The head regulator for the Federal Reserve called for more streamlining of the Volcker.
Randy Quarles, the Federal Reserve’s Vice Chairman of Supervision, was testifying in front of the Senate Banking Committee, as part of his regularly scheduled bi-annual report on his department.
The Chairman of the Committee, Republican Mike Crapo from the State of Idaho, cheered what he called Quarles philosophy of streamlining and simplicity.
“I was particularly encouraged by Vice Chairman for Supervision Quarles in January, the overarching objectives of his agenda are efficiency, transparency and simplicity of regulation.” Crapo noted.
As part of that agenda, Crapo said this included “streamlining the Volcker rule.”
In his written testimony, Quarles described how he would streamline the Volcker rule.
“Let me turn to the Volcker rule. Many within and outside of the industry have said that this is an example of a complex regulation that is not working well. While the fundamental premise of the rule is simple, the implementing regulation is exceedingly complex. Our fellow regulators are working actively with the Federal Reserve in seeking ways to further tailor implementation of the Volcker rule and to reduce burden, particularly for firms that do not have large trading operations and do not engage in the sorts of activities that may give rise to proprietary trading.
“Also,with regard to large financial institutions, last year we issued for comment a proposal that would simplify the Board’s ratings system by reducing the number of ratings. The proposed ratings system would be better aligned with the Board’s post-crisis supervisory program for large financial institutions, which will allow us to target our supervisory messaging to those areas of greatest concern.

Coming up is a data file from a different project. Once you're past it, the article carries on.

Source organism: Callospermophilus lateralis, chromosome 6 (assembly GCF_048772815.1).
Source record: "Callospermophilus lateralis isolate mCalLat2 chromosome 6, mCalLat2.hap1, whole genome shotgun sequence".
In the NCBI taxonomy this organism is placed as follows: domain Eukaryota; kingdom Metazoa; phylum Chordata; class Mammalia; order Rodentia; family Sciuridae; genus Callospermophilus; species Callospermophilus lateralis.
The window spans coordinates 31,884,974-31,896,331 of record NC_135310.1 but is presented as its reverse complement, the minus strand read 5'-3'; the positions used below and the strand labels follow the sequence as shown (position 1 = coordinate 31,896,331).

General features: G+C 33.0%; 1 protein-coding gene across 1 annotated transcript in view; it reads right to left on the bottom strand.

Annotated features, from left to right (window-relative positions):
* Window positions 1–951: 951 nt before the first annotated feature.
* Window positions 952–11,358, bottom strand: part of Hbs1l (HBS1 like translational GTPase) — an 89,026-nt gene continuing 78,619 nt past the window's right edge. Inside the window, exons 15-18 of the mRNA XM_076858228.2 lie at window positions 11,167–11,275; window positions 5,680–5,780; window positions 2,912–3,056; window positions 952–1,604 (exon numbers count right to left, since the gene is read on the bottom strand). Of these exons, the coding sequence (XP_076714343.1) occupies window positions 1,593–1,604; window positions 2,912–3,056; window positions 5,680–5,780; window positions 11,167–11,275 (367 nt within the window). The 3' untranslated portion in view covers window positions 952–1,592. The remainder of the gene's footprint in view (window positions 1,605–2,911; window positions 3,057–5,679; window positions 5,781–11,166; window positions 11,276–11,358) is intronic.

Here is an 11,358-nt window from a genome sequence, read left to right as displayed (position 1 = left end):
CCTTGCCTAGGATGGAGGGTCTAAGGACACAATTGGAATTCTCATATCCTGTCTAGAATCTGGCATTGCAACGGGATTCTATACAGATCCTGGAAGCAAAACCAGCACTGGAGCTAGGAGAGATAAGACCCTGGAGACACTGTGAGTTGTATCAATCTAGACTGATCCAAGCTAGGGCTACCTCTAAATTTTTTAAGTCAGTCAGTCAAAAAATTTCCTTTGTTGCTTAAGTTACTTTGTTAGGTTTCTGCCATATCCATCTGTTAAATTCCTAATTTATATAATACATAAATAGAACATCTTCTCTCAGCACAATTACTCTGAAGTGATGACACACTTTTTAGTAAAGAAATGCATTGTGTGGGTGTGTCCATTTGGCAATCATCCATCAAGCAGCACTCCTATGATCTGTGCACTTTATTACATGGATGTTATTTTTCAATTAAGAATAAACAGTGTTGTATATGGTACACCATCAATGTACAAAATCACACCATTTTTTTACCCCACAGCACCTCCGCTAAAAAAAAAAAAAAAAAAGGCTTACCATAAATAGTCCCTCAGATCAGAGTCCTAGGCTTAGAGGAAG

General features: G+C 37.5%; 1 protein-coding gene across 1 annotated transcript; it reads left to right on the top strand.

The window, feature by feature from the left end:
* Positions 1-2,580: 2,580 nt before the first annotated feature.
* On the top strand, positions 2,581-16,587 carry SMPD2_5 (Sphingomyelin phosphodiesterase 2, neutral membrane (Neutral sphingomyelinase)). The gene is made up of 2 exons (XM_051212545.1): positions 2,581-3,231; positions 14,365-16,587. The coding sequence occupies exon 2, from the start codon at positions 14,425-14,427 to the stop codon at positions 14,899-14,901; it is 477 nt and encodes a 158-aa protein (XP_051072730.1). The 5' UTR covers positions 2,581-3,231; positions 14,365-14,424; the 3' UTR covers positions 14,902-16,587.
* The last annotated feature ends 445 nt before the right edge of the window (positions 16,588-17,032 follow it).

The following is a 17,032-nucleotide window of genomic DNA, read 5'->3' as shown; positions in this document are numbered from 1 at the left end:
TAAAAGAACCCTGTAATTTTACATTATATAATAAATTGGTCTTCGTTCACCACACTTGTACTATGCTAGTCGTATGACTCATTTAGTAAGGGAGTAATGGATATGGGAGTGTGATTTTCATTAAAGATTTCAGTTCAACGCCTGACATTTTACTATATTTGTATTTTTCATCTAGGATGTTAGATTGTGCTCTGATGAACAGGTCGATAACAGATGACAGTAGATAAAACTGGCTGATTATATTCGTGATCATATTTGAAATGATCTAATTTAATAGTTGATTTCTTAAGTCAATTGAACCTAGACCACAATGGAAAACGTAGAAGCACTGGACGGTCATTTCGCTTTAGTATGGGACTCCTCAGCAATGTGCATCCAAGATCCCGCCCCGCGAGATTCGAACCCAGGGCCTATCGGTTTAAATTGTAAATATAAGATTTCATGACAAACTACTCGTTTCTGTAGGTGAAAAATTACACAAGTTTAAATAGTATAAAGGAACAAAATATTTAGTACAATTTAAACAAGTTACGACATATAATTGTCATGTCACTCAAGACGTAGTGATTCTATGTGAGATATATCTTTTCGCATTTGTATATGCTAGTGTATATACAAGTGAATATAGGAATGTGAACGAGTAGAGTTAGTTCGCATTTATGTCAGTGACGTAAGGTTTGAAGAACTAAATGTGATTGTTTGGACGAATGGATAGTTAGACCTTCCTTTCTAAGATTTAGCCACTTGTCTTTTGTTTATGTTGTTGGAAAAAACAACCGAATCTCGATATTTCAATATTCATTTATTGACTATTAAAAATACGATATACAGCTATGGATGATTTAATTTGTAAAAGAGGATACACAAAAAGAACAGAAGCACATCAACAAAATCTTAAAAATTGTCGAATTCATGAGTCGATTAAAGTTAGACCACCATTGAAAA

“Our simplification efforts have, of course, also extended to our supervision and regulation of smaller community banks. For example, in its continuing efforts to reduce data reporting and other burdens for small financial institutions, the U.S. banking agencies implemented a new streamlined Call Report form for small financial institutions in 2017. Applicable to financial institutions with less than $1 billion in total assets, the streamlined reporting form removed approximately 40 percent of the nearly 2,400 data items previously included. The agencies have also proposed further streamlining of this Call Report. The cumulative effect would implement burden-reducing revisions to approximately 51 percent of the data items previously reported by small banks.”
The Volcker rule, named after former Fed Chair Paul Volcker, forbids banks from engaging in “proprietary trading”- or trading in their own account.
It has become a flashpoint because opponents argue that its implementation has been burdensome, especially on community banks who do relatively little trading, and it encroaches on banks’ legitimate market making activities, like in corporate bonds.
As Quarles noted, he intends to reduce the burden on community banks with small trading operations.
Earlier this month, the House of Representatives passed a bill to consolidate regulatory power of the Volcker rule in the Federal Reserve, meaning that Quarles will have enormous power in its implementation.
Quarles position was created as part of Dodd/Frank but then President Obama never appointed Vice President for Supervision.